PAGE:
On today's edition of "Smart Women, Stupid Choices": Katherine Heigl! She left a halfway decent medical soap opera for a string of increasingly mediocre, decreasingly romantic "comedies" pairing her with increasingly bland leading men.
She might have thought she'd landed a plum (ahem) when she secured the rights to Janet Evanovich's Jersey bounty hunter heroine Stephanie Plum. But One for the Money, which Heigl also produced, is a malnourished exercise in star vanity, a film built around an actress so insecure she surrounds herself with non-threatening no-name actors who make no impression at all.
And didn't Jennifer Aniston already do a bounty hunter movie? Talk about sloppy seconds.
Not to pick on TV actor Jason O'Mara, playing the cop and ex-beau that newbie bounty huntress Stephanie dogs in the film, but ... who? She's gone from co-starring with Gerard Butler and Josh Duhamel and Ashton Kutcher to O'Mara, who is competent and easy/hunky on the eyes. But charisma? Chemistry? MIA.
Heigl traded down to TV and Last Son sob sister Julie Anne Robinson for a director, and then let her pack Stephanie's world with the blandest supporting cast ever. That makes for the most colorless movie this side of Oscar favorite The Artist. (It's in black and white, for you Heigl fans who don't get out much.)
Stephanie's lost her job selling lingerie at the Newark Macy's and just lost her car to the repo guys. She needs cash, or something, at least, to share with her dull, stereotypical blue-collar family. Loony granny (Debbie Reynolds, not her finest hour) is the only one who understands.
"Good judgment is for sissies!"
So the hot lingerie saleswoman hits up a relative (Patrick Fischler) for a piece of his bail bond business, skiptracing folks who miss their court appearances and cost the bondsman money. She needs a big score, so she tackles killer cop Joe Morelli (O'Mara), whose bond was pretty steep, a guy she has history with. Yeah, she lost her virginity to Joe, back in the day. Trenton's a small town, and Jersey girls and Jersey boys swim in a tiny pond.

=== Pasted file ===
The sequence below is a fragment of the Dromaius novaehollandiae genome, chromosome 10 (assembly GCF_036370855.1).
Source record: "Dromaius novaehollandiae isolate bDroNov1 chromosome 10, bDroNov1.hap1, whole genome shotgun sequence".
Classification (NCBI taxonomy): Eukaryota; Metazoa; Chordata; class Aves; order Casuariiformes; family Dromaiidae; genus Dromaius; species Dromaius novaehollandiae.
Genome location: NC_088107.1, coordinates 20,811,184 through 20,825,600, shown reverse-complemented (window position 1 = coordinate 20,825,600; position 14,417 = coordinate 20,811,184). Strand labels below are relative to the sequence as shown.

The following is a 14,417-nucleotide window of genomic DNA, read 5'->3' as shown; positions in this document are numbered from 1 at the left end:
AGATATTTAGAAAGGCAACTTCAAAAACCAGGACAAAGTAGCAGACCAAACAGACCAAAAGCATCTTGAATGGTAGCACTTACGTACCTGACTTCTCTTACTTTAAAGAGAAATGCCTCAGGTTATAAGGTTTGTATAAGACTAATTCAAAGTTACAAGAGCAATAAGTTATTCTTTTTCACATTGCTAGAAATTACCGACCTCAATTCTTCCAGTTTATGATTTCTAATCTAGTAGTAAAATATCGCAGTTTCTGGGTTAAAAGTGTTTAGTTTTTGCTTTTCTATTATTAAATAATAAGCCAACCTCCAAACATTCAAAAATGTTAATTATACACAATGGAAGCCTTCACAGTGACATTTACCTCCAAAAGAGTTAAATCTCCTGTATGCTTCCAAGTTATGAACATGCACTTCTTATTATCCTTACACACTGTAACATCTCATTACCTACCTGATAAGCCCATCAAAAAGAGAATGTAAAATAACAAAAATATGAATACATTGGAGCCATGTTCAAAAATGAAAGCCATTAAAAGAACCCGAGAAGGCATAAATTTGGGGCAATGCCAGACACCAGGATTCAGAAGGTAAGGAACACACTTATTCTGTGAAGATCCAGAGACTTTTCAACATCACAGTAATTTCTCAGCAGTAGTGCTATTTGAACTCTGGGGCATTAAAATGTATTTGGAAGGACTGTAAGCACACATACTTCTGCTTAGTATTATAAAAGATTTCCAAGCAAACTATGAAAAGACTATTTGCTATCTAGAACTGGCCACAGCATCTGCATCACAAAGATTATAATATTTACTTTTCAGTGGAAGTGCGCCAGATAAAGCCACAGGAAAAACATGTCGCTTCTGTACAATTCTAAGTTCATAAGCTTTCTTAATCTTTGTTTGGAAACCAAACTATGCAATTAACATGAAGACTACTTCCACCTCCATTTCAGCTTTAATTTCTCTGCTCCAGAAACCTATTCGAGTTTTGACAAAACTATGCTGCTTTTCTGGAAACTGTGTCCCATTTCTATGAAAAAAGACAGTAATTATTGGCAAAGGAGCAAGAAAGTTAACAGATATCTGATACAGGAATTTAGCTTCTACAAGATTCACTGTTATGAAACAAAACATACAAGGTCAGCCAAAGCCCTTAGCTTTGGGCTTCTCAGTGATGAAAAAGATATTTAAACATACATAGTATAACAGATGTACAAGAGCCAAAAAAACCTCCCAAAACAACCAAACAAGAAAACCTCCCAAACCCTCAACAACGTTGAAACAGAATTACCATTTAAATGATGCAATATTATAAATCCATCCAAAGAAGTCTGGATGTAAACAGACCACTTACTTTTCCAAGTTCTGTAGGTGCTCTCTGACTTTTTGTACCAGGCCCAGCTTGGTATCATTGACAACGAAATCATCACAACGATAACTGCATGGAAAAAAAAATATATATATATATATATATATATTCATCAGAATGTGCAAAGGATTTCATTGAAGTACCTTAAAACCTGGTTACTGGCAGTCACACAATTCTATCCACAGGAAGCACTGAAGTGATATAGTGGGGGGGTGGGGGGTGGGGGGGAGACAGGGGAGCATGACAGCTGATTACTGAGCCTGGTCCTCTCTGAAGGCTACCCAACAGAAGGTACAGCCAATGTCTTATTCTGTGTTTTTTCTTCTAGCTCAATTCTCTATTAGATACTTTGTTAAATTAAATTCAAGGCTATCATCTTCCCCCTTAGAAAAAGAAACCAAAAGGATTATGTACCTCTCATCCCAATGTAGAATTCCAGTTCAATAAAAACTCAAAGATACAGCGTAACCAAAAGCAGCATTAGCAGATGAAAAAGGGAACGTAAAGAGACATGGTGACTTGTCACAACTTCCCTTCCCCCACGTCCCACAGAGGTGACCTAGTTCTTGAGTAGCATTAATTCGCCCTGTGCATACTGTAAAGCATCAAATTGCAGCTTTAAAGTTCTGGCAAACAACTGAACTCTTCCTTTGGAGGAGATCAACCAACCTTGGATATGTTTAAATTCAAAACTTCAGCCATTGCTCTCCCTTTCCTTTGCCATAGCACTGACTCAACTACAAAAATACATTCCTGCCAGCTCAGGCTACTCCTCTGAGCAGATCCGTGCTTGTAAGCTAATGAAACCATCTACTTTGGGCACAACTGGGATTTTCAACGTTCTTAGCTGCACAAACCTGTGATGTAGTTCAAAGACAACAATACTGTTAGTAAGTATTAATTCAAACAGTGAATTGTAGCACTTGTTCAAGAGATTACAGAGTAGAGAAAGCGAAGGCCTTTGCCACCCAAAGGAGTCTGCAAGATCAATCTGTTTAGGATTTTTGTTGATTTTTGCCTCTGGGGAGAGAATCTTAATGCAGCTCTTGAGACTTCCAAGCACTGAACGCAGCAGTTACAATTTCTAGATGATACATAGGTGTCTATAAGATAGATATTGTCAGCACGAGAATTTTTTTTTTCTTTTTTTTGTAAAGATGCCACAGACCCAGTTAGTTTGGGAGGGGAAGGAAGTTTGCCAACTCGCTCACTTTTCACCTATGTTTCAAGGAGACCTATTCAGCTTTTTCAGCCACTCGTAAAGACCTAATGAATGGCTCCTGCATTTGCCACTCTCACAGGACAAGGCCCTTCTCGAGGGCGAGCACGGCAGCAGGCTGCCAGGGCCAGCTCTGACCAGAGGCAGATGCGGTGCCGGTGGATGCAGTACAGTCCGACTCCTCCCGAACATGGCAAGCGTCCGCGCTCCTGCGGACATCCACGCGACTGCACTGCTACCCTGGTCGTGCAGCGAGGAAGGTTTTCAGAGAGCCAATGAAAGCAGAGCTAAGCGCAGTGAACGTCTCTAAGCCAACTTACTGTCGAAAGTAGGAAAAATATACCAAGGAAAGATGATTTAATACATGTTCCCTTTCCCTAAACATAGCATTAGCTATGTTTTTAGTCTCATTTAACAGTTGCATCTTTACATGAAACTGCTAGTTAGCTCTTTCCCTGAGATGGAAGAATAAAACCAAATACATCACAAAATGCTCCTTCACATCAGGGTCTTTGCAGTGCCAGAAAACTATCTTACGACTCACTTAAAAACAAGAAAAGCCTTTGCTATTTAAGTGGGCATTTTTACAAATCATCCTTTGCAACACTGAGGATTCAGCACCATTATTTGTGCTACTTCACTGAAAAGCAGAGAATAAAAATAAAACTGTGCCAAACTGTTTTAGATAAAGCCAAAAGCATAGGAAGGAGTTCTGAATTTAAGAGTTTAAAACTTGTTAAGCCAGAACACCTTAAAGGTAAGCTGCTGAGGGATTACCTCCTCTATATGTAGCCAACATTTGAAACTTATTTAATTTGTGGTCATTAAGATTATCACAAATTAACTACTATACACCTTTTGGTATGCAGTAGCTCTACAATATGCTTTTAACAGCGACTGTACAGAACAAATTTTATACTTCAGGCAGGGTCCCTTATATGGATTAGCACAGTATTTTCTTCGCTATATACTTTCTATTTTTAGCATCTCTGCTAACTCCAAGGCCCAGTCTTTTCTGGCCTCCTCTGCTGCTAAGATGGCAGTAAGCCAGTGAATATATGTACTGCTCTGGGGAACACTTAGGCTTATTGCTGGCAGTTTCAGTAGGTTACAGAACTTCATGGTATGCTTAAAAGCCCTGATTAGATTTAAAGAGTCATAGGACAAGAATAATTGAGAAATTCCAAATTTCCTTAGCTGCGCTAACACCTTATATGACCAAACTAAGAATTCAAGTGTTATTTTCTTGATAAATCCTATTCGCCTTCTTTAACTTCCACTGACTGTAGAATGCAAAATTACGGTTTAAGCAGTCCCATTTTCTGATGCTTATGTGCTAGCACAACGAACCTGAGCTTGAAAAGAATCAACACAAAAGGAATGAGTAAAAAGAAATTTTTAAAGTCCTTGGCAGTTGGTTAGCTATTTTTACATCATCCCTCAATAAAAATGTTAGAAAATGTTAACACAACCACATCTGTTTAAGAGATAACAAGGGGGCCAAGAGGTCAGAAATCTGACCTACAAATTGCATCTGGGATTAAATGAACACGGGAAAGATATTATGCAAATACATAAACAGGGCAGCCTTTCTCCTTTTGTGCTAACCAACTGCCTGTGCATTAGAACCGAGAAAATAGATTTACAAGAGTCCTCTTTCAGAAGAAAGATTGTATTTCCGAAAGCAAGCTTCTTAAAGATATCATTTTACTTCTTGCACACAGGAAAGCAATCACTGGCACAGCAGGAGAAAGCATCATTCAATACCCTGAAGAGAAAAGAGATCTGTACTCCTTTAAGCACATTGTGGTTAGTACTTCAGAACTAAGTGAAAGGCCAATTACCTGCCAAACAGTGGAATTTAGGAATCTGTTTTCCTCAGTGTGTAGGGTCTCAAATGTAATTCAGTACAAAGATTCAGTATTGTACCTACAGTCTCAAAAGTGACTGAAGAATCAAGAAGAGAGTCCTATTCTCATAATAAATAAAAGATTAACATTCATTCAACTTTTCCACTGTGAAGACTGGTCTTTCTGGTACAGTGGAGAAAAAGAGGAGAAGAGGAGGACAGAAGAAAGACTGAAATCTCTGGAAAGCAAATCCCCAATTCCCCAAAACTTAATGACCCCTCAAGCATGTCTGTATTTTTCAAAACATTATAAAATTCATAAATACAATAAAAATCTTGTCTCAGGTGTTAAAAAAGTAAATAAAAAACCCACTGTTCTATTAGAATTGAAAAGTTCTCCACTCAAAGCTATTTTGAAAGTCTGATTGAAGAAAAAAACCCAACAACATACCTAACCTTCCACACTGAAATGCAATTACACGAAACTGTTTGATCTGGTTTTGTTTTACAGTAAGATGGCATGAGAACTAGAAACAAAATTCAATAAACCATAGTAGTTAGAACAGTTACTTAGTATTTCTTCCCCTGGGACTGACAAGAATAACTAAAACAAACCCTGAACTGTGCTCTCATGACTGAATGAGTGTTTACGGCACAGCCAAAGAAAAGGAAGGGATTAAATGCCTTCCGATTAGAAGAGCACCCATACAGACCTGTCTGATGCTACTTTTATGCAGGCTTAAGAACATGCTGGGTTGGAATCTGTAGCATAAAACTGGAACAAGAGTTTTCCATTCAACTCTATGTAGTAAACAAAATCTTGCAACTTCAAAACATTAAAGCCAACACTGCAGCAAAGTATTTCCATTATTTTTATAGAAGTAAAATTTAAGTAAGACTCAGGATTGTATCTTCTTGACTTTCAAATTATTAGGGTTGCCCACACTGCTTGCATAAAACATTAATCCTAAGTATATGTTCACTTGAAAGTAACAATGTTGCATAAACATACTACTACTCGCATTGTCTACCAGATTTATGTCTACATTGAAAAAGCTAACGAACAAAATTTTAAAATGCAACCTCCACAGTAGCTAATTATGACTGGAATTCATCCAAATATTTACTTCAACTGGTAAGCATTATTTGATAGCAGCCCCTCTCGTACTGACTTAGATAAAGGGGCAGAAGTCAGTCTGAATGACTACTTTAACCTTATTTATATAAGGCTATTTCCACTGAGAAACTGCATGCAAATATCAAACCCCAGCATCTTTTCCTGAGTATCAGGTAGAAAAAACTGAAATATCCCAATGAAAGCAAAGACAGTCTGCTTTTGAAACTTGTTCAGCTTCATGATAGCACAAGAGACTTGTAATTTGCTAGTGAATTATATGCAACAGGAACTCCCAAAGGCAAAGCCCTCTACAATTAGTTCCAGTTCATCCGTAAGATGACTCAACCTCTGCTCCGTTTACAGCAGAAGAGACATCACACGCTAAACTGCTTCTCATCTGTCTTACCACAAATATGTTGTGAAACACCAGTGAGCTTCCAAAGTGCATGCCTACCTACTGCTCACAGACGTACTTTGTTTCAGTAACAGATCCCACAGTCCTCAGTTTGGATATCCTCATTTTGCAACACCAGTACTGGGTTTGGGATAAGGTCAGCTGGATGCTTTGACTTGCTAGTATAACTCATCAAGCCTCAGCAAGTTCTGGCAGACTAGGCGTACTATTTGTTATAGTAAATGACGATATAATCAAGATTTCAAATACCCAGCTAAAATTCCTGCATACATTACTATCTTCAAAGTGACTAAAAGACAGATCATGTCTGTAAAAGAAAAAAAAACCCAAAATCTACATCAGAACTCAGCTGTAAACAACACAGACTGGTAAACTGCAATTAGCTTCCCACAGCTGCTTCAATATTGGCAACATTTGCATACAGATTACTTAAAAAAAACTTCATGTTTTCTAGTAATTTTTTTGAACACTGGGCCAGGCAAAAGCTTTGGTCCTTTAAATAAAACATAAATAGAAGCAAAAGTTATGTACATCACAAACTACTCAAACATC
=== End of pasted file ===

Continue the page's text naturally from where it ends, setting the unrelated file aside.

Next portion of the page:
"We're ancient history," Joe smirks, on seeing his pursuer. "Like the pyramids, baby!"
Stephanie learns on the job, chasing Joe. Sometimes, he schools her. You're coming after a bad cop, you'd better bring cuffs and a gun. More often, she's taught by a commando-like bounty hunter who likes to be called "Ranger" (Daniel Sunjata), a potentially fun character who sets off no sparks in the story or with Stephanie.
The skiptracer movie skips back and forth as Stephanie stumbles into asking questions about Joe's case, befriending hookers, calling in old favors from cops she grew up with, and the like. There's a menacing mixed martial arts star, a best friend she only meets by phone, a few glorified cameos (Reynolds, John Leguizamo, Fisher Stevens), and a lot of blander-than-bland narration.
"Unfortunately for him, I hold a grudge."
Heigl could be commended for giving lesser lights in the acting universe their shot, for entrusting this down-market heroine with female screenwriters and a female director. But when you're given a big break, you need to deliver. These women -- to a one -- fail to do so. Bad screenplay structure, unsnappy "snappy" dialogue, bland characters blandly played, flat, tedious direction.
And there is Heigl, the center of it all, wisely choosing a character, stupidly thinking that an array of skin-tight jeans and a couple of scenes showing a lot of skin make One for the Money worth our money.